Over the course of the last year, it seems like almost every company in the U.S., and many around the world, have made statements to indicate their support of racial equity and committing to do their part to help national and global economies “build back better.” It is evident that some of these companies are putting more effort into saying the right things rather than putting their words into action.

But even among the companies that are earnestly exploring the ways their businesses can advance racial equity, there seems to be a pervasive mental model that is getting in the way of having more impact. That mental model is exemplified in the conversation I had a with a senior business leader at a Fortune 500 financial services company last week:

“I worry that we are trying to make the opportunity fit us, rather than seriously exploring what we need to change about ourselves to take advantage of the opportunity.”

I appreciated the honesty and the introspection that was behind that comment and the more that I thought about it, the more I realized that this is precisely what most companies are doing. Companies are directing their traditional products, services, distribution systems, hiring systems, and marketing strategies at new segments, new communities, or new social problems.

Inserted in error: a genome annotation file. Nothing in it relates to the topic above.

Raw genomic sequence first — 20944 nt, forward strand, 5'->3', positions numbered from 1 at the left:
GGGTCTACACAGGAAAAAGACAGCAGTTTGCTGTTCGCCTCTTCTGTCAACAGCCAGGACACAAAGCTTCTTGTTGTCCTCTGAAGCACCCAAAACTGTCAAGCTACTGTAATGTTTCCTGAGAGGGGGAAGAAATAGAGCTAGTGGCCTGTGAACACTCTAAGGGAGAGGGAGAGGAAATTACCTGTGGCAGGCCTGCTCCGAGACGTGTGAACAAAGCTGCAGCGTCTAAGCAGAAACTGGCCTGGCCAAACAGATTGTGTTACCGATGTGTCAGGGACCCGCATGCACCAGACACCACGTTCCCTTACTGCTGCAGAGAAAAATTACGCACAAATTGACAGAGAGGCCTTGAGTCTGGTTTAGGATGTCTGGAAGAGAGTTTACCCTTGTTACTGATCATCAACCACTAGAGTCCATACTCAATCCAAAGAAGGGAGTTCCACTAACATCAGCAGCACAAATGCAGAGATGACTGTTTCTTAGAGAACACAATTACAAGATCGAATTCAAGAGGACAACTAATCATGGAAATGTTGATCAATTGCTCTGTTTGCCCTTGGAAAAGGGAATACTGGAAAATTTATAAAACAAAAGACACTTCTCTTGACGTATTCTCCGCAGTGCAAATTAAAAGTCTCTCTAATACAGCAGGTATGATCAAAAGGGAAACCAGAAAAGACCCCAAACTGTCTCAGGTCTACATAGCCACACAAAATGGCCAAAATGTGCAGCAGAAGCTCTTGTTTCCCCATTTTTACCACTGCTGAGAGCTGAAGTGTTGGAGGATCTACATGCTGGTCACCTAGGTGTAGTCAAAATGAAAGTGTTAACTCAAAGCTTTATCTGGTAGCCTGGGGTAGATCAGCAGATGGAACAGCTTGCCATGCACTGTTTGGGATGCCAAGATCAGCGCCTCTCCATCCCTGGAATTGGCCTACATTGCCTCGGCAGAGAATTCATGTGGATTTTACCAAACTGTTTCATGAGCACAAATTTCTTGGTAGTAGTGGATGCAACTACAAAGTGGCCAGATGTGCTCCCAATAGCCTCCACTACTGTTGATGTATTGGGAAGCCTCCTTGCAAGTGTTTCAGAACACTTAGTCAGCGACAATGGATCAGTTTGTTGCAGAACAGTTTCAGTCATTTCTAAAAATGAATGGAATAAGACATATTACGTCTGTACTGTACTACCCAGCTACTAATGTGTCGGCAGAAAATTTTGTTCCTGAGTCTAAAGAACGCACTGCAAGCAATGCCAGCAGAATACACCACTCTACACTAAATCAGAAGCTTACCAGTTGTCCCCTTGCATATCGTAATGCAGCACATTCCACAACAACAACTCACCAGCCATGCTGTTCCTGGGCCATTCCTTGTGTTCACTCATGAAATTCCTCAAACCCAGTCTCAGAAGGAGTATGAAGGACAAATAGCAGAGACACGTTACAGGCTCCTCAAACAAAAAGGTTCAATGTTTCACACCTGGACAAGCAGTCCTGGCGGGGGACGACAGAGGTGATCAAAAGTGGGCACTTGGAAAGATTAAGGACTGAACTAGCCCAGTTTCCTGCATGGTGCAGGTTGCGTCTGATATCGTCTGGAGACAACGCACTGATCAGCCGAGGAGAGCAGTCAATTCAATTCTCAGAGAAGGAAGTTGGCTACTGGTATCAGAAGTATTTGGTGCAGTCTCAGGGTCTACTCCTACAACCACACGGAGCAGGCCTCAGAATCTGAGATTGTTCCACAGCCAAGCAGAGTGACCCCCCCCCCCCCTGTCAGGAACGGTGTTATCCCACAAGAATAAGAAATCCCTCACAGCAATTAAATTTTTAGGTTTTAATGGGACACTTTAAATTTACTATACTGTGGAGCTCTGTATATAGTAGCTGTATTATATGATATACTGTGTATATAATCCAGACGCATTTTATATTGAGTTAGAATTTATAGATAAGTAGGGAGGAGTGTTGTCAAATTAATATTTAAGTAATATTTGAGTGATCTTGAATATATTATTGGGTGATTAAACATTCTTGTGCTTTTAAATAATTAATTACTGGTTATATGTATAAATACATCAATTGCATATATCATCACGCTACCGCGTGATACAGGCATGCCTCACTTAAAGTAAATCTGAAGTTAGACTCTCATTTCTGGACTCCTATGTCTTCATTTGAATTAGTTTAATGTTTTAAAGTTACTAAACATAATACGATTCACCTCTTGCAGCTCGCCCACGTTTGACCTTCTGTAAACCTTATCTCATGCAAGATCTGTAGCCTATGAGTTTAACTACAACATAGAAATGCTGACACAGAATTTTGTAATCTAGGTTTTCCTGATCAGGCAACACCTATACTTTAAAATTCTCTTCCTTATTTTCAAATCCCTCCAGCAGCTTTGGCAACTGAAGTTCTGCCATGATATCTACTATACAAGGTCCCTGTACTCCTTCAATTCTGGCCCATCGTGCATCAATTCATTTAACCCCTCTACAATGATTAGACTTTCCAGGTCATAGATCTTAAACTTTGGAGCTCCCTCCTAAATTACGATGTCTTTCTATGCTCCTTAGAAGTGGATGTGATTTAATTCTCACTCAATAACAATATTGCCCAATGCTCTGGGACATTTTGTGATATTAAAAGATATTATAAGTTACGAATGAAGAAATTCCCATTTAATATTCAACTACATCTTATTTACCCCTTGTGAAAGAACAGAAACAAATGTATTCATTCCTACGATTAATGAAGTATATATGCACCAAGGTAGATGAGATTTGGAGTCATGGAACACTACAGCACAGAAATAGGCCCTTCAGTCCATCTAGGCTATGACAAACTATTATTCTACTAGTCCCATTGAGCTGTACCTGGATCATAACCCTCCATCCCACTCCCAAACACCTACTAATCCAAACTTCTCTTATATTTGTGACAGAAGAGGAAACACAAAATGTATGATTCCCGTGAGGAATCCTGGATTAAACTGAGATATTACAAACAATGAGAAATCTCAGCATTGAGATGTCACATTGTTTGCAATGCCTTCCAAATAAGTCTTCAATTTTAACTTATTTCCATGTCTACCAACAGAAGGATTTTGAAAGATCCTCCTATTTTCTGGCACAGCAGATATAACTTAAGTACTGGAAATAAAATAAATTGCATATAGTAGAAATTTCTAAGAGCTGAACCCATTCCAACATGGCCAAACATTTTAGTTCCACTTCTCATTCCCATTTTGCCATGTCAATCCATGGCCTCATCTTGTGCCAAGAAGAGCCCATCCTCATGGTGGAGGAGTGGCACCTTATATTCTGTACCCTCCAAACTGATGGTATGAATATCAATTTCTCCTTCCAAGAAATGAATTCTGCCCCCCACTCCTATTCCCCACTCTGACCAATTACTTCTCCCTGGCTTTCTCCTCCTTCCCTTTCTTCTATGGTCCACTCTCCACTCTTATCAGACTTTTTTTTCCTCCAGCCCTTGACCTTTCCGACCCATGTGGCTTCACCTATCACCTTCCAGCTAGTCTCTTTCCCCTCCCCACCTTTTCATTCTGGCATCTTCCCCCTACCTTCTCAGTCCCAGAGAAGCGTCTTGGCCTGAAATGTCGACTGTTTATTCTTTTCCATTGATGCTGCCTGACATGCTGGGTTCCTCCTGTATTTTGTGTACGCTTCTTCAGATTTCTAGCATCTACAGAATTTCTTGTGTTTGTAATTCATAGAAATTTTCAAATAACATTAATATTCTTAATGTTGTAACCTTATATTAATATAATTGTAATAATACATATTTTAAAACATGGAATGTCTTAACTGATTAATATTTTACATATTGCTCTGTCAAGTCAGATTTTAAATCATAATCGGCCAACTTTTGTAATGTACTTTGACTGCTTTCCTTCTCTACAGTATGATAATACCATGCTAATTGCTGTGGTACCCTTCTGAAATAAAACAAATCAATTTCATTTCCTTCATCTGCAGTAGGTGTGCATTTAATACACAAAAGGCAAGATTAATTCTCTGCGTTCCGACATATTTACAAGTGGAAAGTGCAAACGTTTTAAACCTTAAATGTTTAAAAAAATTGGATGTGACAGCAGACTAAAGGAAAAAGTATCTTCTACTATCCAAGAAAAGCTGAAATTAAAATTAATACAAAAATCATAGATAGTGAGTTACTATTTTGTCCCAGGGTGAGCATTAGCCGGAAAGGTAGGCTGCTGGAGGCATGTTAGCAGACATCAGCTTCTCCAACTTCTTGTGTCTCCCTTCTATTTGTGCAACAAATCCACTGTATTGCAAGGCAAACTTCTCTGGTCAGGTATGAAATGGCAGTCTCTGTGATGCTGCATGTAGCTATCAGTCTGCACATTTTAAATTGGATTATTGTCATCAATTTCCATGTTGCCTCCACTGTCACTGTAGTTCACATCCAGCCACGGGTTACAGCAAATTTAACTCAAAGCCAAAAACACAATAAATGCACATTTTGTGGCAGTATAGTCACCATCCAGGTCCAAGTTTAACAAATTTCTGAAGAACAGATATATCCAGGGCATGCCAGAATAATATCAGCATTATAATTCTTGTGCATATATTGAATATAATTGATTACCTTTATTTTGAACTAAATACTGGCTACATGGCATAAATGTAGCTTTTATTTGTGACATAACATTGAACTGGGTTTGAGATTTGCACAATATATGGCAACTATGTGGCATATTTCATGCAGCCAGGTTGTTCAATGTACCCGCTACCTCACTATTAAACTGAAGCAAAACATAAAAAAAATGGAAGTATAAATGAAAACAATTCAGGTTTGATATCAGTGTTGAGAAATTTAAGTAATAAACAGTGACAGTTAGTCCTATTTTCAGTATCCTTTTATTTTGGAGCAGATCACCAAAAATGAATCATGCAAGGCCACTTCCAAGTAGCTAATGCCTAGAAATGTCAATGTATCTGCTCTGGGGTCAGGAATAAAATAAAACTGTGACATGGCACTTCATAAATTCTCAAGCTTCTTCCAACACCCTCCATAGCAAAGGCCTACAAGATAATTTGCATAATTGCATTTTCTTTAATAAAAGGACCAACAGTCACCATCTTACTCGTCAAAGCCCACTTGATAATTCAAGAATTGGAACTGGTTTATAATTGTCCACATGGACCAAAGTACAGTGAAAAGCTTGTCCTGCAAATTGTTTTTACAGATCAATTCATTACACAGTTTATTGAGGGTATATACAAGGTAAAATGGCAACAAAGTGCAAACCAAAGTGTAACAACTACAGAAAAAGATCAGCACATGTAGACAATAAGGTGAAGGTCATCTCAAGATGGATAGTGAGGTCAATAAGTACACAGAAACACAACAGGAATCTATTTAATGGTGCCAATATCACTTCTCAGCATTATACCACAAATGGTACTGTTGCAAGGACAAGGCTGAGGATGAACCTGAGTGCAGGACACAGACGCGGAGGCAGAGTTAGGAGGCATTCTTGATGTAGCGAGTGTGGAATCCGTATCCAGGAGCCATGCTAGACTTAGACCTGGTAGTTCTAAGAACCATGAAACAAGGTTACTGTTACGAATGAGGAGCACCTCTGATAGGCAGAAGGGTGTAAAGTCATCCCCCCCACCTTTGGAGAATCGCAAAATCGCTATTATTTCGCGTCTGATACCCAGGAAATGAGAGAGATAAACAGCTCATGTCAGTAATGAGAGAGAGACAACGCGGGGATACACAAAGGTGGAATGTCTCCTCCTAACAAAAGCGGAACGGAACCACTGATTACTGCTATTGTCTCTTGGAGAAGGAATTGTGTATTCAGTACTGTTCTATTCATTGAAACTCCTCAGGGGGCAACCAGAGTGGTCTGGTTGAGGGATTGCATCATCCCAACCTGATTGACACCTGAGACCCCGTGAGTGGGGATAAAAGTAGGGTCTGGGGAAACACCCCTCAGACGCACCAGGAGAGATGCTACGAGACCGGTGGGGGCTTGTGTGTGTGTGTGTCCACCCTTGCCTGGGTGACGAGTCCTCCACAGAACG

But that is not going to work.

At least it’s not going to work at a scale that will allow companies to affect the lives of thousands of customers, employees, and community members that live near their offices and factories. If companies are having a hard time finding and advancing BIPOC talent, they can’t simply look for talent in the same places, in the same ways, and with the same talent evaluation systems. If companies are exploring ways to advance health equity, they can’t simply continue to use the same profit algorithms to determine commercialization, marketing, and product development strategies. If companies want to have a meaningful impact on closing the racial wealth gap, they can’t simply direct their existing products and services to new communities.

For the companies that are truly committed to advancing equity, they need to take a different path. It’s a harder path to navigate, but it is much more likely to lead to concrete results.

Read the full article about corporate mindset by Dane Smith at FSG.